The Computational Propaganda Project

Oxford Internet Institute, University of Oxford

Please Prove You’re Not a Robot

The project’s research was featured in a New York Times column written by Tim Wu. Robots posing as people have become a menace. For popular Broadway shows (need we say “Hamilton”?), it is actually bots, not humans, who do much and maybe most of the ticket buying. Shows sell out immediately, and the middlemen (quite…

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Government ‘Cyber Troops’ Manipulate Facebook, Twitter, Study Says

The project’s recent paper on government efforts to manipulate public opinion online was covered by Bloomberg. Governments around the world are enlisting “cyber troops” who manipulate Facebook, Twitter and other social media outlets to steer public opinion, spread misinformation and undermine critics, according to a new report from the University of Oxford. Adding to growing evidence…

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How Bots Win Friends and Influence People

Project PI Phil Howard was interviewed for a short article in IEEE Spectrum. Every now and then sociologist Phil Howard writes messages to social media accounts accusing them of being bots. It’s like a Turing test of the state of online political propaganda. “Once in a while a human will come out and say, ‘I’m not a…

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Computational Propaganda Worldwide: Executive Summary

We’re very excited to announce the launch of our case study series on computational propaganda in 9 different countries. Find the executive summary, written by Sam Woolley and Phil Howard, here. The Computational Propaganda Research Project at the Oxford Internet Institute, University of Oxford, has researched the use of social media for public opinion manipulation. The…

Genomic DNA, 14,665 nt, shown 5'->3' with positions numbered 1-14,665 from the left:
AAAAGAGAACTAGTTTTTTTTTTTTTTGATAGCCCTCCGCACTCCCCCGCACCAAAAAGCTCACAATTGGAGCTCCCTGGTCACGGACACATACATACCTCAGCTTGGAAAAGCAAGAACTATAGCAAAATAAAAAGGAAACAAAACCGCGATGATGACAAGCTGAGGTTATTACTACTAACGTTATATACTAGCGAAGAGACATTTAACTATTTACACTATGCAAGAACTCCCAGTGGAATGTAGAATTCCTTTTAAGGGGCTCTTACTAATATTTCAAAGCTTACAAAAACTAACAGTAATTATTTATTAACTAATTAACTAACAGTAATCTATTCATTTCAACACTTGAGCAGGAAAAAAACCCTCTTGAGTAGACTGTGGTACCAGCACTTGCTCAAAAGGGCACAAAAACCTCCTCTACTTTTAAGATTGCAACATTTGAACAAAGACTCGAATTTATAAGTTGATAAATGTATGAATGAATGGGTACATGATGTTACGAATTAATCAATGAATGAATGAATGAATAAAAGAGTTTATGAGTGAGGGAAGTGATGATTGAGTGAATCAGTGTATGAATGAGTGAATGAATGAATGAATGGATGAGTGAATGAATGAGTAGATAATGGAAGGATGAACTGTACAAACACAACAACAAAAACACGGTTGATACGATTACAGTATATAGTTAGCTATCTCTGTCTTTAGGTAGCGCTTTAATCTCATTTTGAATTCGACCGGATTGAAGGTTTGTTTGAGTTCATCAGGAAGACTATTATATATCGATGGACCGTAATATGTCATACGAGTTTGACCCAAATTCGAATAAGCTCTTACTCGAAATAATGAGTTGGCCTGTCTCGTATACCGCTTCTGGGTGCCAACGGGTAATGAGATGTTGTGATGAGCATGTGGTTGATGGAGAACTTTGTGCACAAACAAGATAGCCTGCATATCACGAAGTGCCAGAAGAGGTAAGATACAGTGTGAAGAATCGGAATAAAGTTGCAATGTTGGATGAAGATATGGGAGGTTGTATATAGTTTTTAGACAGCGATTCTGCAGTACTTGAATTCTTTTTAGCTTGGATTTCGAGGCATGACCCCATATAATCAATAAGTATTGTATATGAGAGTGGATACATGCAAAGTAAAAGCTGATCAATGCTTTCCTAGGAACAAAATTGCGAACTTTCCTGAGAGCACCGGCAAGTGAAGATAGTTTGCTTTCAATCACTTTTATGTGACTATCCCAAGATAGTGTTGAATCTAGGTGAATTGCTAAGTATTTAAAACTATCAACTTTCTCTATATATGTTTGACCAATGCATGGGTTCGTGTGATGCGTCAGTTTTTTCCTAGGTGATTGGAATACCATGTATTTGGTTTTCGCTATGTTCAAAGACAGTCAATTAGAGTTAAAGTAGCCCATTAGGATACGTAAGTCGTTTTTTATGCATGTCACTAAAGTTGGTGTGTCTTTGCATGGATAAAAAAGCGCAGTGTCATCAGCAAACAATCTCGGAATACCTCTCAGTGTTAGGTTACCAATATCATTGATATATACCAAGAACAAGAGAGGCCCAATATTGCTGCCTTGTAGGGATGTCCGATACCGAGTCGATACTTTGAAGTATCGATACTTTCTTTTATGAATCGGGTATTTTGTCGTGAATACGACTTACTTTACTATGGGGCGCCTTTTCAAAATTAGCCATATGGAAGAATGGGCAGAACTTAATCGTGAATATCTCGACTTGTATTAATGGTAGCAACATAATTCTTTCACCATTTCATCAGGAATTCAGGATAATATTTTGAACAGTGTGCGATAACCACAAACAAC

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Phil Howard on Danish Television

Project PI Phil Howard appeared on DR, the Danish TV station, to discuss some of the project’s latest research. The full episode is available here [interview begins in the second half of the programme].    

Oxford profs tell Twitter, Facebook to take action against political bots

Our recent research was covered in The Register, a leading technology news site: The use of algorithms and bots to spread political propaganda is “one of the most powerful tools against democracy”, top academics have warned. A team led by professors at the Oxford Internet Institute analysed tens of millions of posts on seven social…

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Facebook and Twitter are being used to manipulate public opinion – report

Our case study series on computational propaganda worldwide was covered in the Guardian: Propaganda on social media is being used to manipulate public opinion around the world, a new set of studies from the University of Oxford has revealed. From Russia, where around 45% of highly active Twitter accounts are bots, to Taiwan, where a campaign…

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COMPROP Briefing Tour (London, Washington DC, Palo Alto)

Our team presented the latest research about the manipulation of public opinion over social media. This briefing helped ground a group conversation about the prospects for improving deliberative democracy and provide a first look at the Lab’s most recent research findings from a series of country specific case studies. The event will include an executive…

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Junk News and Bots during the 2017 UK General Election

Computational propaganda distributes large amounts of misinformation about politics and public policy over social media platforms. The combination of automation and propaganda can significantly impact public opinion during important policy debates, elections, and political crises. We collected Twitter data on bot activity and junk news using a set of hashtags related to the 2017 UK…

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How social media filter bubbles and algorithms influence the election

Our project work was featured extensively in a Guardian article about the British Election. ‘One of the most powerful players in the British election is also one of the most opaque. With just over two weeks to go until voters go to the polls, there are two things every election expert agrees on: what happens…

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